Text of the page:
Employees of the Securities and Exchange Commission (SEC) were allowed to trade in XRP and Ether. Ripple is curious about the situation.

Ripple has filed a motion with Magistrate Judge Sarah Netburn to compel the US Securities and Exchange Commission to produce additional documents that reflect its digital asset trading policies in order to determine whether SEC employees traded XRP prior to the issuance of the formal investigation order.

The troubled firm wants to know if SEC workers were permitted to trade cryptocurrencies such as XRP, Ether, Bitcoin, and others.

Ripple is also looking for annual certifications that show the agency's staff members' personal bitcoin holdings. It is open to receiving such data in an aggregated manner.

According to the defendants, their requests are "neither burdensome nor disproportionate":

Our request is neither excessive nor out of proportion to the case's requirements. The requested information should be easily available, and it appears that the SEC's counsel has previously evaluated it during our meet and confer procedure.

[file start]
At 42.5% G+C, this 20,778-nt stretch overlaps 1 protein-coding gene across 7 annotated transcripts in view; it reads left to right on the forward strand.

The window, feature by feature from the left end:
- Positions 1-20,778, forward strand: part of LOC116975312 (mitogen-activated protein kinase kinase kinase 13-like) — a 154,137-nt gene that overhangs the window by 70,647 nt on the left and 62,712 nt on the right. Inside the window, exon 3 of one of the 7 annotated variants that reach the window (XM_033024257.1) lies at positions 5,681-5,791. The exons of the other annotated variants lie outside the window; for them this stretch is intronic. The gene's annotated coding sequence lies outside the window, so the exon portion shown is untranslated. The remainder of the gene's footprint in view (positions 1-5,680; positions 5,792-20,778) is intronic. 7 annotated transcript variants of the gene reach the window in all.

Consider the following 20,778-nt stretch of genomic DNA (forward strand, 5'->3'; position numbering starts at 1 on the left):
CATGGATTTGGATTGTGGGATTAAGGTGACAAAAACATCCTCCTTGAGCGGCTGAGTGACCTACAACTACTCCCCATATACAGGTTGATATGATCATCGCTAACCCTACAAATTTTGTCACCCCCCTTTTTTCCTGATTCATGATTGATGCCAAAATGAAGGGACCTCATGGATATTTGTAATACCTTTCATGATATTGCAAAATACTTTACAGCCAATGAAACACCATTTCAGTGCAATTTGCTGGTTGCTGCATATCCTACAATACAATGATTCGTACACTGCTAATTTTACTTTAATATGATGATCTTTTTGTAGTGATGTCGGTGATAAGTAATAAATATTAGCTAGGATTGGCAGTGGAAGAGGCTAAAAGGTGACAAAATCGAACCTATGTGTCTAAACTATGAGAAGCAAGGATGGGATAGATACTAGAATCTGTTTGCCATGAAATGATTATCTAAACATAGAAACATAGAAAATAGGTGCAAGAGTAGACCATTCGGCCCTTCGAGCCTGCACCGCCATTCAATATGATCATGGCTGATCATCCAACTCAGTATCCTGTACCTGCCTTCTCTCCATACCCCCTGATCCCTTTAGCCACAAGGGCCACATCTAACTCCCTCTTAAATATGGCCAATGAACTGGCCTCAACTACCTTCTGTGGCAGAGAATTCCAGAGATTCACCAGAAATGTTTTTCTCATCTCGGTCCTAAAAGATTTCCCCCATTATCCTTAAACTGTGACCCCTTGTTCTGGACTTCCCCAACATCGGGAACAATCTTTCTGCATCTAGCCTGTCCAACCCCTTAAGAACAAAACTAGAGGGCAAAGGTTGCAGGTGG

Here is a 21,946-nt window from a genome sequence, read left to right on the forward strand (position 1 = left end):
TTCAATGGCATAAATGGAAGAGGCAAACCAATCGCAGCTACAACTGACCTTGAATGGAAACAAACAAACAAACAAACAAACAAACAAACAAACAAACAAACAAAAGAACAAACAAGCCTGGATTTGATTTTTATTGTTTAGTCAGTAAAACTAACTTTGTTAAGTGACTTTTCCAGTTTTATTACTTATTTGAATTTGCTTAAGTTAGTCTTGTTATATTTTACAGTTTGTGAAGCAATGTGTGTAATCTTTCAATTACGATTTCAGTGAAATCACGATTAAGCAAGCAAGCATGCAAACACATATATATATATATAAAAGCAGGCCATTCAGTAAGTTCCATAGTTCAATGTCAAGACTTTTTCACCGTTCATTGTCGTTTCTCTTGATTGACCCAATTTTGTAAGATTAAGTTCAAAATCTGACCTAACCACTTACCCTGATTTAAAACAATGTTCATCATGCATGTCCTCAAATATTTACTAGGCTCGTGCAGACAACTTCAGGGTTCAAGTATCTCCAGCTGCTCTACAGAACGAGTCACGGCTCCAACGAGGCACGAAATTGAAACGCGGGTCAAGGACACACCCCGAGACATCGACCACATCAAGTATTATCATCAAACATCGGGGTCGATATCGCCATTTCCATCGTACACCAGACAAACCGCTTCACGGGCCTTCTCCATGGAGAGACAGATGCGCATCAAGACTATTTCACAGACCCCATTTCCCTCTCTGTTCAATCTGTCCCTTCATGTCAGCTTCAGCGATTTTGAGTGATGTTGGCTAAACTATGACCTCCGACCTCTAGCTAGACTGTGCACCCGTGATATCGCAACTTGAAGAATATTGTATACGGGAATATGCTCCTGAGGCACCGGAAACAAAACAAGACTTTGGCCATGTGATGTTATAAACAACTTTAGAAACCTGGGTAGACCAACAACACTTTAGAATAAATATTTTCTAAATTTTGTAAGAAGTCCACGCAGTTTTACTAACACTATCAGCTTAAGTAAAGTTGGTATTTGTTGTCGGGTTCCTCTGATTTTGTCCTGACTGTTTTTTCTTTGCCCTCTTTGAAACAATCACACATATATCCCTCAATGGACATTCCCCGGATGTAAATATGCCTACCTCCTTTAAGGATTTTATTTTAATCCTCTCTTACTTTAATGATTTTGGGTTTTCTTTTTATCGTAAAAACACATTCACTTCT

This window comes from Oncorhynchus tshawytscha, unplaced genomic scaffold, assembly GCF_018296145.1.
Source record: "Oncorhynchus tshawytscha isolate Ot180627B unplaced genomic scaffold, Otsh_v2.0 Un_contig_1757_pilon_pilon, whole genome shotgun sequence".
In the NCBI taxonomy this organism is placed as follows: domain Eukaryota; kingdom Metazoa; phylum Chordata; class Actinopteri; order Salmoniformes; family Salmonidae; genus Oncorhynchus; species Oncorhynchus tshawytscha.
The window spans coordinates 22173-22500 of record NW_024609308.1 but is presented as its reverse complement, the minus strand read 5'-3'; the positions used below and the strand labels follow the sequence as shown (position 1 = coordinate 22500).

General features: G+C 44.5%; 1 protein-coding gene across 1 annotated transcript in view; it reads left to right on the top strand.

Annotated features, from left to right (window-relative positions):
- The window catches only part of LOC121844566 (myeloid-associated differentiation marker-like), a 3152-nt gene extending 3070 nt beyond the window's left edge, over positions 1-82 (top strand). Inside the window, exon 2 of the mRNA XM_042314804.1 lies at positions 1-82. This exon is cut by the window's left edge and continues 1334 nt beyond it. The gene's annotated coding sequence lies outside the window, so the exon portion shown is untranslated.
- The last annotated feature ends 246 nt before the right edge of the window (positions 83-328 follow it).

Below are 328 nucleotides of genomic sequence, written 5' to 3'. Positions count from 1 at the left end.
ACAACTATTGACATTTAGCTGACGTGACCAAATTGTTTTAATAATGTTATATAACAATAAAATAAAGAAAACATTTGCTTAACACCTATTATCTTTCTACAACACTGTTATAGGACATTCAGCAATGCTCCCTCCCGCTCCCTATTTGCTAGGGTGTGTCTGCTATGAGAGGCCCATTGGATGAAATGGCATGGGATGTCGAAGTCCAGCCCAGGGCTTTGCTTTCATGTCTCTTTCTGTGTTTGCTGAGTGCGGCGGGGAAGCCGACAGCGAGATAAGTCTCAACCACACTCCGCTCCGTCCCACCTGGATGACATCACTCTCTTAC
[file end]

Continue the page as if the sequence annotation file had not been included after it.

Trading policies in the lead up to an investigation

The securities watchdog had not put any limits on bitcoin trading for its own personnel until January 2018. According to the company's lawyers, this information supports the defendants' "fair notice" position, which is based on the idea that the SEC hadn't concluded whether the Ripple-affiliated cryptocurrency was a security in time to alert market participants.

Furthermore, the SEC's list of outlawed digital currencies does not include Bitcoin, Ether, or XRP.

The agency refused to say if its employees were permitted to trade XRP until March 9, 2019, the date the formal order of investigation was issued, claiming that such information was irrelevant.

The defendants also want to know if former SEC official William Hinman's infamous April 2018 remark, in which he declared that Ether was not a security, had any impact on the staff's trading activities.

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